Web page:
Learning to read Arabic writing: one of my better ideas

I live in London not far from Paddington, where Arabic writing is often seen:

road

I spent my first few years in the area a bit oblivious to this (shops are shops), but eventually I started to wonder about simple things like: are these all the same language and script, or do they just look similar? And of course: what do they say? Then two years ago I took a gamble on the notion that this might be Arabic, and signed up for Arabic evening classes.

On the first day of the class, we were all asked why we had chosen to study Arabic. Everyone else had a proper explanation – planning to study in an Arabic-speaking country, dispatched to an Arabic-speaking country for business, have a parent who speaks Arabic and want to catch up, etc. I’d like to report that I said “I want to be able to read the shop signs on Edgware Road”, but I wasn’t bold enough, so I just cited curiosity.

I kept up the classes (one evening a week) for a year. Arabic is a difficult language and I didn’t excel. I learned simple introductions, some directions, some colours, a bit of grammar, and that I can’t pronounce the letter ع any better than any other native English speaker can. I learned enough that I can now recognise the odd word when I hear people speaking Arabic, but not enough to join in, and anyway I’ve always been very self-conscious about speaking other languages. But I am now able to slowly read (and write) the alphabet.

Predictably enough, it turns out the signage in Arabic around here usually says the same thing as the Roman lettering next to it. That’s the case for most of the text in the street-view photo above, for example. That could be disappointing, but I find it rather liberating. When people put Arabic text on a sign in this country, they aren’t trying to make things weird for native-English-speaking locals, they’re trying to make it easier for everyone else.

Arabic, the language, has 400-odd million speakers worldwide. Arabic the alphabet serves up to a billion users. Besides the Arabic language, it’s used for Persian and Urdu¹, both of which are quite dissimilar to Arabic. As it turns out, most of the places near me that I was interested in are in fact Arabic-speaking, but there are quite a few Persian places as well and Urdu, being the primary language of Pakistan, is widely used in the UK too.

(I have since had it pointed out to me that, for an English speaker whose main aim is to learn to read the script, going to Persian classes would have been easier than Arabic. Persian is an Indo-European language, it’s grammatically simpler, and the language you learn in classes is a form that people actually speak, whereas the standard Arabic taught to learners here I gather is different from anything spoken on the street anywhere. I have since bought a Persian grammar book, just in case I feel inspired.)

Learning the basics of how to read Arabic gives me a feeling of delight and reassurance, as if I am poking a hole for my brain to look out and find that a previously unfamiliar slice of the world’s population is doing the same stuff as those of us who happen to be users of the Roman alphabet. I recommend it.

Notes for the clueless about the Arabic alphabet

  • It’s written and read right-to-left. This is probably the only thing I did know before I started actively learning about it.
  • It is an alphabet, not a syllabary like Japanese kana or a logographic system like Chinese writing.
  • It is very much structured as a script. Each letter could have up to four shapes (initial, middle, final, standalone) depending on how it joins to the letters around it, so that the whole word flows smoothly. I think this contributes a lot to the sense of mystery “we” have about Arabic. The Cyrillic, Hebrew, and Greek alphabets are not intrinsically any more mysterious, but they are a lot more obviously composed of letters that can be individually mapped to Roman ones.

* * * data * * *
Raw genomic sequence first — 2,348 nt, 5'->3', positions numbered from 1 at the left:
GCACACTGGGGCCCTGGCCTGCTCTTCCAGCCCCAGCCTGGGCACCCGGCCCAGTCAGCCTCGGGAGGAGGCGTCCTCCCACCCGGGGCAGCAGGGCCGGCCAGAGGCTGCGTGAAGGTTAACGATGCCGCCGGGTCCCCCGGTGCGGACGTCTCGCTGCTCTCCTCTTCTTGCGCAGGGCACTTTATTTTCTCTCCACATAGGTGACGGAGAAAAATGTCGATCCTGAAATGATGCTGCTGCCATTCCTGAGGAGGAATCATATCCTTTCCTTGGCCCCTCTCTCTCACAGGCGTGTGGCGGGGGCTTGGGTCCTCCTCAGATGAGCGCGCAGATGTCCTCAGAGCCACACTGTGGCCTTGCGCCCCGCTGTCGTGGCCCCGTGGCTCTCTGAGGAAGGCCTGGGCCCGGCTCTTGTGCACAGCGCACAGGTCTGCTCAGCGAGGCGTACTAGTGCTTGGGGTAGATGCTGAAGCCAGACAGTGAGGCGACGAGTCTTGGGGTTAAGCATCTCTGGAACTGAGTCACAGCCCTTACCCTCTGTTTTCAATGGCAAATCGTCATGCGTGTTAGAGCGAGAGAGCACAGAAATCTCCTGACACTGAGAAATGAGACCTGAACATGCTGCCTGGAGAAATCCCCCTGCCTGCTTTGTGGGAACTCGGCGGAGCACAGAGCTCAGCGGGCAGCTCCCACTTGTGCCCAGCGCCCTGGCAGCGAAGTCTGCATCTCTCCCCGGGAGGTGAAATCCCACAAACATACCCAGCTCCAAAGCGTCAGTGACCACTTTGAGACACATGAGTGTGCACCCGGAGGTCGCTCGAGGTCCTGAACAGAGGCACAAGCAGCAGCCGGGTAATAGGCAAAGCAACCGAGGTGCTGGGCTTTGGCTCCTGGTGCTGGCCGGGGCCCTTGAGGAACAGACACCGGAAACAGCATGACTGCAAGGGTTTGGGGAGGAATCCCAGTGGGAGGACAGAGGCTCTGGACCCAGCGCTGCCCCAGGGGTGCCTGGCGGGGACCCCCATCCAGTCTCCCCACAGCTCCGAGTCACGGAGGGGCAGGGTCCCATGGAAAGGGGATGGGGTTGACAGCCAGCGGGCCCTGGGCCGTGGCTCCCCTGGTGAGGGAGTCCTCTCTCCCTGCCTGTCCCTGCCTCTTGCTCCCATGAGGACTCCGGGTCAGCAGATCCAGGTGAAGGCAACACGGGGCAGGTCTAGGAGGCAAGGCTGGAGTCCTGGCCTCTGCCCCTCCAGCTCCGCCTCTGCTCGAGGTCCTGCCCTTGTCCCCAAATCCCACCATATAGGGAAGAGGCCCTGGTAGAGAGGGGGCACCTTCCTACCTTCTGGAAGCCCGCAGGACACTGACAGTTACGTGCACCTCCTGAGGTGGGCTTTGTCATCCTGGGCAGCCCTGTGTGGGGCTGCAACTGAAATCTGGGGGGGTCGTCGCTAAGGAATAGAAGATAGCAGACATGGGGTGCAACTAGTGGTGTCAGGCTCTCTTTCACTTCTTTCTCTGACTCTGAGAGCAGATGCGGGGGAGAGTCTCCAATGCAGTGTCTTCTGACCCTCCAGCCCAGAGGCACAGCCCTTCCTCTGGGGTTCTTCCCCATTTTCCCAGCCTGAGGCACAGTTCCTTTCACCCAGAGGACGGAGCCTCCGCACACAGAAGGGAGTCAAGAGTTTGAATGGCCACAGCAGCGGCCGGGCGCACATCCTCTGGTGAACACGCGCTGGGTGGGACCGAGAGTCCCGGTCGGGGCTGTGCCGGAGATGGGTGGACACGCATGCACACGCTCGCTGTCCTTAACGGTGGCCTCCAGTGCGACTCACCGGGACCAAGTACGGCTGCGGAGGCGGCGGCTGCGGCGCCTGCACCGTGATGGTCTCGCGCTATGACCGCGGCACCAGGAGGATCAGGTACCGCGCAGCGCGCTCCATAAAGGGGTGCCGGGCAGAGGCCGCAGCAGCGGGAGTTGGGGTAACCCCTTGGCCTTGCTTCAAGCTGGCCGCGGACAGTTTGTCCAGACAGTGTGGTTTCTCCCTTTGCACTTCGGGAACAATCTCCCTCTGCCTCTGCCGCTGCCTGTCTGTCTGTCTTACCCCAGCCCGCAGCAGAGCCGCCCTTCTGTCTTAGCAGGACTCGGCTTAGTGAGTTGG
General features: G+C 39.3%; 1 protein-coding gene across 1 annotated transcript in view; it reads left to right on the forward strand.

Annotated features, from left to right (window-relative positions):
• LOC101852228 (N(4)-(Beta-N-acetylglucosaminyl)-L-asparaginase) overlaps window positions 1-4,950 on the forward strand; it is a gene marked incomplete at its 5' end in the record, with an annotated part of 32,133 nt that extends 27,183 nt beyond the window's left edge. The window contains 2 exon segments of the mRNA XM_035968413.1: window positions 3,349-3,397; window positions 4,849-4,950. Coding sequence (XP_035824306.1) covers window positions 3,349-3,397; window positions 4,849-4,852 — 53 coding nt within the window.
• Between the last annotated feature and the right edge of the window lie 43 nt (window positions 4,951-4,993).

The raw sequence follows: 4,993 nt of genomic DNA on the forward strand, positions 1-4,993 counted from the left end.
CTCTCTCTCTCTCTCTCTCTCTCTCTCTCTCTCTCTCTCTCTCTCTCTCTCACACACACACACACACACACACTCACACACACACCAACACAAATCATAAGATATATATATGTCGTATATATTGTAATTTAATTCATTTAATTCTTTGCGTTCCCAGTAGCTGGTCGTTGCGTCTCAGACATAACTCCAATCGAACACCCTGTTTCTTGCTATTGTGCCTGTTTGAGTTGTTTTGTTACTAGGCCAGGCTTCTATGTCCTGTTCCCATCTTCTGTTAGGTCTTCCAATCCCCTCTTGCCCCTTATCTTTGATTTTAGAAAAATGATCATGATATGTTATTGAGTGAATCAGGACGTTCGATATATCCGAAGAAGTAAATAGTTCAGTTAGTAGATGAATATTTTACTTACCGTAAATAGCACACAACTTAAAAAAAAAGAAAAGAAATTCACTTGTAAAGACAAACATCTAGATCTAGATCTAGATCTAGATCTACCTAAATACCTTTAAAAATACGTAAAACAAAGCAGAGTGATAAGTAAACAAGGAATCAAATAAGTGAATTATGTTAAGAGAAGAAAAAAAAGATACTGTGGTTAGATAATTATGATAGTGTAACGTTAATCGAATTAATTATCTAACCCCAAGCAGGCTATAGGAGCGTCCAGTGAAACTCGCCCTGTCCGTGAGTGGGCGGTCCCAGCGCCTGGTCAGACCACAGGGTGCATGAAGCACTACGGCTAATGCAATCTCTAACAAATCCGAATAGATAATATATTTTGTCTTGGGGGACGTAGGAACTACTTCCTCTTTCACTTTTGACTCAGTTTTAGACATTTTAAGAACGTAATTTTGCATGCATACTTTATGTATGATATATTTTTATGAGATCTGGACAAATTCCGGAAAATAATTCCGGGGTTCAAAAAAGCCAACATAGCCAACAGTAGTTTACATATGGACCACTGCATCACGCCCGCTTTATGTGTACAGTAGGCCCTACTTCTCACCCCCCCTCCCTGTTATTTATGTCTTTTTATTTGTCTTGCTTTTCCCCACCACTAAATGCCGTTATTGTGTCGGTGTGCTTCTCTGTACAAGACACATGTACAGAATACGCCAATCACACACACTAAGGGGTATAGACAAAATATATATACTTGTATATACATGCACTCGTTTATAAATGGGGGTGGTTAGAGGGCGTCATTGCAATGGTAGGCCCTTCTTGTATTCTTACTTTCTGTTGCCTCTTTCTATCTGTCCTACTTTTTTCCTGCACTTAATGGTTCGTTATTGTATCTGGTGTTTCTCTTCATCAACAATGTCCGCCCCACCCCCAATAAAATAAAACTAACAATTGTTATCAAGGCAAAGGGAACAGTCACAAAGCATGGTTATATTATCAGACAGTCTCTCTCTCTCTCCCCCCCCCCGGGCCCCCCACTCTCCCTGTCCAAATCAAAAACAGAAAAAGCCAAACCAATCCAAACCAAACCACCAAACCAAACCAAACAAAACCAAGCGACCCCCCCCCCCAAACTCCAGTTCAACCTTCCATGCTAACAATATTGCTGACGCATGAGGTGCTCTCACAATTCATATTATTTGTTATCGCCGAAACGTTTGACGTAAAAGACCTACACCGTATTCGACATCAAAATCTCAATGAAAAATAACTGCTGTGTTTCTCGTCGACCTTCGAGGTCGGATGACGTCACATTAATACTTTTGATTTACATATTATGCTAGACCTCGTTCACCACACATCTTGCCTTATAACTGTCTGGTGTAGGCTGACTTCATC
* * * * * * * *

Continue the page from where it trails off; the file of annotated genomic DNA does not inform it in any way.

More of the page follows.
• Short vowel sounds are not written down at all. This is unfortunate for the learner, as it means you often can’t pronounce a word unless you already know it. There is a system for annotating them, but it’s not generally used except in the Koran and sometimes in textbooks or Wikipedia where avoiding ambiguity is paramount.
  • There are 28-odd letters, but the number depends on what you’re reading – Persian adds a few over Arabic, but I think it also has some duplicates.
  • Some letters are very distinctive; for example the only letter with two dots below it is the common ي “ya”, which generally maps to an “ee” sound. Others are quite hard to spot because you have to know the joining rules to distinguish them in the middle of a word.
  • You could transliterate any language to Arabic, just as you can transliterate anything to the Roman alphabet. The result might be awkward, but there’s no reason you can’t write English in Arabic letters and have it be just about comprensible. I imagine there must be people who routinely do this.

 

¹ I know no Urdu, but I understand it’s typically written in the Arabic alphabet but with a more flowing script (Nastaliq, نستعلیق) than is typically used for modern Arabic or Persian. An interesting calligraphic distinction between languages. I first heard of Nastaliq through a fascinating article by Ali Eteraz in 2013, The Death of the Urdu Script, which lamented that it was too hard to display it on current devices. The situation has apparently improved since then.

 

Sonic Visualiser 3.0, at last

Finally!

(See previous posts: Help test the Sonic Visualiser v3.0 beta, A second beta of Sonic Visualiser v3.0, A third beta of Sonic Visualiser v3.0, and Yes, there’s a fourth beta of Sonic Visualiser v3.0 now)

No doubt, now that the official release is out, some horrible problem or other will come to light. It wouldn’t be the first time: Sonic Visualiser v2.4 went through a beta programme before release and still had to be replaced with v2.4.1 after only a week. These things happen and that’s OK, but for now I’m feeling good about this one.

 

Yes, there’s a fourth beta of Sonic Visualiser v3.0 now

Previously I wrote about the third Sonic Visualiser v3.0 beta release:

“This may well be the final beta, so if you’re seeing problems with it, please do report them while there’s still time!”

Well some very kind people did report problems, and so that was not the final beta. A fourth one is now up for download. Here are the download URLs:

Fixes since the third beta

  • Fix a nasty crash in session I/O in the 64-bit Windows build (this is the main reason for the new beta)
  • Provide more log information about audio drivers to the debug log file
  • Fix a very occasional one-sample-too-short error in resampling audio files during load
  • Fix invisible measure tool crosshairs on spectrogram
  • Fix a possible memory leak in the spectrogram

Keep the bug reports coming!